I attended a recruitment conference / technology event in London today. I didn't stay long, just for the first hour or so. The event organisers started the day with a set of "speed pitches" from the various vendors involved in sponsoring / exhibiting at the event. As someone who is involved in both recruiting and implement inbound marketing strategies for technology companies, this would be interesting exercise. 

And it certainly was for a number of reasons but perhaps not for the reasons many of the vendors would hope. There were around twenty CRM vendors at the event. Some familiar names, some less familiar. At least half of these vendors were presenting CRM solutions. So here we have a real opportunity to see some differentiation between the various vendors. 

We got a little of that. "We do email tracking" announced one. "Contextual Searching" another. "We're quick". "We do partnerhsips and so on". One quite well known CRM company didn't actually tell us what they did but encouraged us to go and visit their stand anyway. 

But throughout, I heard no shortage of what people did, but very little about what people could do for my recruitment agency but generic "we help you place more candidates and make more money" kind of statements. A well known consultant was there. His pitch was good and positioning intriguing, and certainly that was the one key follow up actions coming out of the event. He was running a workshop later in the afternoon, but I didn't want to spend the best part of two hours of my day wading through a bunch of technology demo's in order to get to it. I can call that individual when the time is right in order to get a synopsis of his presentation and what he could do to help us.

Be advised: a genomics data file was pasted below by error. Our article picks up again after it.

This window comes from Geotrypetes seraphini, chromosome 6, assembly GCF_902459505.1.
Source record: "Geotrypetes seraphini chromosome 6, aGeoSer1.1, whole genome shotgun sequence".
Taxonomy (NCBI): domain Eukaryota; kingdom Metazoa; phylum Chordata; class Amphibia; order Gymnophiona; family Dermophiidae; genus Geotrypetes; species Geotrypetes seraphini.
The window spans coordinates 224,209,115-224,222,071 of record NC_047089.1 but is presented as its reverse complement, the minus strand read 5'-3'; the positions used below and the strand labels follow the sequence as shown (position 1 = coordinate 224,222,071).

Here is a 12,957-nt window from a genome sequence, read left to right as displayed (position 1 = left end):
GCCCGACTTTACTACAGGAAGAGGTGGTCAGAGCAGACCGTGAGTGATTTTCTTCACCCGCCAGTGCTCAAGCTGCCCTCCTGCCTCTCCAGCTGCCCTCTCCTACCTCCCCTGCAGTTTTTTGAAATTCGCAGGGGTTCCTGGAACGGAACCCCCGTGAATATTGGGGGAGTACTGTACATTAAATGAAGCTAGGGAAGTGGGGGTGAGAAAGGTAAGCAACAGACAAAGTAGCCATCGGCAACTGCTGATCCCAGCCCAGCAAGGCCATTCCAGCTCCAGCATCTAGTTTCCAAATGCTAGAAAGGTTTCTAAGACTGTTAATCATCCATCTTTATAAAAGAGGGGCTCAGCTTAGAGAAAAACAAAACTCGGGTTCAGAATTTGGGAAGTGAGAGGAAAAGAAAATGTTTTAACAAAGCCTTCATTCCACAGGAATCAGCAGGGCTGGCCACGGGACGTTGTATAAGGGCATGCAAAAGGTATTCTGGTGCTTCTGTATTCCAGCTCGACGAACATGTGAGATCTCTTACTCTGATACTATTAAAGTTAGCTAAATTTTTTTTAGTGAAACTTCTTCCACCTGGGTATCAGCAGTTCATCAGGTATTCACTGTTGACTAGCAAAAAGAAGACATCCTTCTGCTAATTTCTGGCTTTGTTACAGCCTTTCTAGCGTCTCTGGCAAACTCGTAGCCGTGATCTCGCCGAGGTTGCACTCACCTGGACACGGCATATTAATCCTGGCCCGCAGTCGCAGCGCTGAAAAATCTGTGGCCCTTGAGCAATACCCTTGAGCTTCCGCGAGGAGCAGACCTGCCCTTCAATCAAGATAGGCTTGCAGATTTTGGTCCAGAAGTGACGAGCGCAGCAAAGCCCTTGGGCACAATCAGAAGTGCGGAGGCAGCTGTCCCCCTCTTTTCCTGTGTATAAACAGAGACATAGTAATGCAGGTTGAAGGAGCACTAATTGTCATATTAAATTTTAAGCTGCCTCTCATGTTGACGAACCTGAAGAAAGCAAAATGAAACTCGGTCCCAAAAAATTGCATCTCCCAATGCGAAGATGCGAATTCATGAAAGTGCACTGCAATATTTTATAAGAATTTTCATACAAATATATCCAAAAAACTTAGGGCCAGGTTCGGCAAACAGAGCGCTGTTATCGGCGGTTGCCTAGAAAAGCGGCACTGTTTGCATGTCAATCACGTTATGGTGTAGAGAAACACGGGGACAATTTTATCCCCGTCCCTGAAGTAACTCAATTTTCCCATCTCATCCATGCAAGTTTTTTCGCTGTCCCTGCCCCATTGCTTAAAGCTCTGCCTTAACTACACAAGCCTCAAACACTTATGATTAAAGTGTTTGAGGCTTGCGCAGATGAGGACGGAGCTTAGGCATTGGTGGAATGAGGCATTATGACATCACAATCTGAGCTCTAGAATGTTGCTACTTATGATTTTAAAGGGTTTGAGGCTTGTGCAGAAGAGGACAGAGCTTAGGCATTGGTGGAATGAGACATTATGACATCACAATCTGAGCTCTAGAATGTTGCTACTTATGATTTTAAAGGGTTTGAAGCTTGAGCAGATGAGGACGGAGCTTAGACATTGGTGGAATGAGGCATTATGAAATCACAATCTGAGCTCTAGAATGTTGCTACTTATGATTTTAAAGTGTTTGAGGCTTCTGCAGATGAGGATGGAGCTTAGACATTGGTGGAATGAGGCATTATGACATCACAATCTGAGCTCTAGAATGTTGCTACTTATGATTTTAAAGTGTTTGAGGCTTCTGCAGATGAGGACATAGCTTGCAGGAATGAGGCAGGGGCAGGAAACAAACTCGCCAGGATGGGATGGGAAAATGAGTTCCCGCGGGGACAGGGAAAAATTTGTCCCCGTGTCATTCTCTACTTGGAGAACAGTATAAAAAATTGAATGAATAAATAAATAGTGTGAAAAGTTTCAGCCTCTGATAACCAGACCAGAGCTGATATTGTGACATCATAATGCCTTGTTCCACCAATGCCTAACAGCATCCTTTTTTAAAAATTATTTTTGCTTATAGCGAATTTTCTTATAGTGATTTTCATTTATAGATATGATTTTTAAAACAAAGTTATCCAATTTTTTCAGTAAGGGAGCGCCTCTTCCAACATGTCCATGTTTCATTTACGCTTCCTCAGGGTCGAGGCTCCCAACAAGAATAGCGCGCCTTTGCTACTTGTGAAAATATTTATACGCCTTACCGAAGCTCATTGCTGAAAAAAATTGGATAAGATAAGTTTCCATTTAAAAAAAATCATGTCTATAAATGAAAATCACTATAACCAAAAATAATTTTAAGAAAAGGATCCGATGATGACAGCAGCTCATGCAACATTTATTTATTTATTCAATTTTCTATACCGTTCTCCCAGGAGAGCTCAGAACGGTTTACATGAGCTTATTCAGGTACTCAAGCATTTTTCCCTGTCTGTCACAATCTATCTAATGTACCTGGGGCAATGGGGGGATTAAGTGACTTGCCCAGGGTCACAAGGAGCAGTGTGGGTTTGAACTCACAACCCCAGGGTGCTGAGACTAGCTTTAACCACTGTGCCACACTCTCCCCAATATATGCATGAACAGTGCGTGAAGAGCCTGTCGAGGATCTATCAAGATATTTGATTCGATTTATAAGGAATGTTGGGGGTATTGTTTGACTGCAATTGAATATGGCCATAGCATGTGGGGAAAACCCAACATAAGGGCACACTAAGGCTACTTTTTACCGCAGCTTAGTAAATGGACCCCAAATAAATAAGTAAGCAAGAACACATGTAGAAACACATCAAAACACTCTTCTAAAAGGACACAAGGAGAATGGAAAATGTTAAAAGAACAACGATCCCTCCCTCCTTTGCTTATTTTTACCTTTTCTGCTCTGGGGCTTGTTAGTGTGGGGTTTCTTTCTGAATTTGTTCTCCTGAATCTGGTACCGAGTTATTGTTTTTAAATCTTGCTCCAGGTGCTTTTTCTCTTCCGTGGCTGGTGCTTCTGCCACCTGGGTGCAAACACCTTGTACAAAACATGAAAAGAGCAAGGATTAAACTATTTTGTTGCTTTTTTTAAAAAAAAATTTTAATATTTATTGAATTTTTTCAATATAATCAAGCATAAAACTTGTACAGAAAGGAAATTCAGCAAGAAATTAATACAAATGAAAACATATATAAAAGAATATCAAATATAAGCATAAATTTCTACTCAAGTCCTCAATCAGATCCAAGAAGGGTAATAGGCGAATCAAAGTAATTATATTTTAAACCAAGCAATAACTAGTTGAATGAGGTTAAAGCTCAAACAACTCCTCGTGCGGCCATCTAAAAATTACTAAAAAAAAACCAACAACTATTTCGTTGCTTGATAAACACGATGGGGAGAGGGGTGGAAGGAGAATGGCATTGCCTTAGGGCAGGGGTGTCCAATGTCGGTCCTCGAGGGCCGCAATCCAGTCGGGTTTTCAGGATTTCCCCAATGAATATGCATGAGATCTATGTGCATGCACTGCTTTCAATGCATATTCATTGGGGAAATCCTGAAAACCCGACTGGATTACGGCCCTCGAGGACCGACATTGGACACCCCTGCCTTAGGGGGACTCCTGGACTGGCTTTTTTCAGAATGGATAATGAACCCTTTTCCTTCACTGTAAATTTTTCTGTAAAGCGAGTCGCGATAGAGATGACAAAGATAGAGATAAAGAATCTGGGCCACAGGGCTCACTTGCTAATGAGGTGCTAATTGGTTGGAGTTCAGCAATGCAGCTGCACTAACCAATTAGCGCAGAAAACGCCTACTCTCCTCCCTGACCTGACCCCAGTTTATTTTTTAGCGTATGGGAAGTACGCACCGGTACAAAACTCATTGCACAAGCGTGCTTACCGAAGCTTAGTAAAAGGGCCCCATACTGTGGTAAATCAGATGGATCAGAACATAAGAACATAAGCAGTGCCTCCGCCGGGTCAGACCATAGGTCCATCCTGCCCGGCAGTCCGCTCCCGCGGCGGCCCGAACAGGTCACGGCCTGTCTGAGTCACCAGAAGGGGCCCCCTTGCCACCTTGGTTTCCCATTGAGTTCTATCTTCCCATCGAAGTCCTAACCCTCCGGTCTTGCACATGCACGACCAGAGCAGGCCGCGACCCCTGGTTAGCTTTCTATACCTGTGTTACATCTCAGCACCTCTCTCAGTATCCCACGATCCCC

Perhaps I am getting too cynical in my middle years. One element that cut through on many of the pitches was that of "Speed". We help you do this faster, that faster, the other at the speed of light. All well and good I thought, but speed isn't necessarily my objective. Good and timely, yes. My primary objective is centered upon quality. Technology is a tool. A very useful tool, and one which is an imperative in these days of massive data volumes and CV influxes.

I feel that there is a danger in seeing technology as the be-all and end-all of recruitment. In my view, for what it is worth, i think technology has driven us forward in a good and necessary way (how else would we deal with the CV volumes the internet gives is). But I also feel it has in part at least been responsible for driving negative perceptions of recruitment agencies. Technology as dehumanised recruitment methods significantly. I feel this from both the candidate perspective who may deal with in-house and recruitment agencies and as a recruitment agency owner who wants to do more to help his candidates but is too often hampered by rigid protocols and long-winded in-house ATS systems. Sometimes, we all need to talk just a little more.

Quality is an imperative too my approach. For now at least, in the absence of any apparent technological innovation, quality is very much a human activity, potentially aided in the first instance by "Contextual Searching".  I'd rather not send my clients a CV for the sake of sending one. If I don't have the candidates, I don't feel the need to jump up and down saying "at least I'm having a go". 

For me quality is something that a recruitment business must engineer itself. It is the by-product of who you hire, the way they are trained and the mechanisms that undertaken throughout the recruitment process. It is about the detail, the way in recruiters work with researchers and vice-versa. The structure of the process as a whole to ensure that as far as is ever possible, our in-house colleagues get great CV's that are worthy of serious consideration. The role of technology in this process is limited except for it's purpose in sifting through our in-house database and the giant database and connectivity tool that is the internet. But that alone is not being a good recruiter.

I guess what I am saying is that from my standpoint, technology has succeeded in providing us with useful macro-level process enablers. Ingest CV's, do contextual searching, social media engagement, pipeline and communication management and so forth. But there is a level of detail beyond this macro-level process that makes the difference between a functional recruiter and a great recruiter. It is in this area that I would like to see technology begin to make a difference in assisting us drive quality alongside great process execution. Because if today was anything to go by, with the exception of one vendor, CRM / ATS vendors seem to be struggling to differentiate otherwise.

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